By: Mike O’Connor, Staff Writer
As we turn the corner into the heat of summer within the next couple of weeks, Fantasy Football and all of its anxiety looms large. Whether you’re a fanatical fantasy team owner, or just a casual draft-then ignore type of owner, a little bit of reference and advice can only help.
Predicting what Jets might see fantasy success or the contrary in 2013 is an eye-opening scene. The questionable depth that still litters the roster is evident when doing so, and some no-names to casual NFL fans might be relevant in the fantasy world just because the Jets should give them a shot this year. With that said, here’s a breakdown on the valuable and passable Jet targets this year in fantasy.
Studs- go grab them when you can:
Chris Ivory- (Top Tier RB2 Potential):
Sigh. It’s obvious the 2013 Jets are in a sad state in the fantasy department when a late acquisition is the top and only possible fantasy stud on the roster. In fact, I might even be stretching the term “stud” to describe Ivory’s fantasy potential this year.
Don’t get me wrong, however, I’m a believer in Ivory this year. Had Mike Goodson gone full circle with his idiocy and gotten cut, then Ivory would be a sure-fire first round running back target, in my mind. Even with Goodson still lingering, Ivory will be fed carries like he’s never even had dreams of back in New Orleans. Shonn Greene saw a healthy 276 carries in 2012, even with Bilal Powell stealing considerable carries at the end of the year and the coaching staff giving Mark Sanchez far too many attempts.
Ivory is a near lock to emulate those carries with the coaching staff well aware of the development needed out of the quarterback position this year. Whether Mark Sanchez or Geno Smith (or both get a shot) are starting, it’s unrealistic to think that either one will surpass the 453 attempts Sanchez had last year. While it isn’t a crazy number of throws, I believe the running game will really be a focal point this year, at least until Smith or Sanchez hit a rhythm at some point.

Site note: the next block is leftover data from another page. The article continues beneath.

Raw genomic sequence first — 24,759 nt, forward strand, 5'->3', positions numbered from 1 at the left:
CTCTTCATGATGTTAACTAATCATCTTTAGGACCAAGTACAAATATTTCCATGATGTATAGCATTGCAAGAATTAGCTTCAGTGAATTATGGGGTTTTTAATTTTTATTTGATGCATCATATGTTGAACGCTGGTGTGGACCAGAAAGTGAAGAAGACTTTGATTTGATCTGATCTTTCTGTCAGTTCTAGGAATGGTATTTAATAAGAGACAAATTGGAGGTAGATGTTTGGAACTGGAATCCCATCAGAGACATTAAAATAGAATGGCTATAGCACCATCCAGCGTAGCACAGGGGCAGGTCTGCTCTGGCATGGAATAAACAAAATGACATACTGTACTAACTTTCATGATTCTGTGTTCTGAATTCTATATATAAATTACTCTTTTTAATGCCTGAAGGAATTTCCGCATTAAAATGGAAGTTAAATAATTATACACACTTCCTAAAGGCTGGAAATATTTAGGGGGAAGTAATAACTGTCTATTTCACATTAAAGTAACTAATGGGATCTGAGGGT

The one thing that’s hard to determine is how serious the team is going to treat Mike Goodson’s arrest. Granted, Ivory should get healthy carries anyways, but we could be looking at a massive breakout year and sufficient “RB1″ potential if the coaching staff leaves Goodson to play the Joe McKnight fiddle (under 3 touches a game outside of returns).
In the end, even some fantasy gurus out there are ignoring the fact that Chris Ivory could literally be a savior in New York this fall. He’s going to get his fair share of carries, the passing attack won’t carry the team whether Smith or Sanchez are at the helm, and oh, right; Ivory has been misused on a deep depth chart all of his NFL career. His ceiling at only 26 years old is practically unpredictable, but the possibilities with Ivory are endless. In all seriousness, it would be hard to over-draft Ivory this summer. Your friends might be in hysterics if you take him in the late first, but they might be bowing down to you if he exceeds his potential as a capable “RB2,” which is very plausible. Consider him in the second round in any type of leagues, and he’s a must-draft anytime afterwards.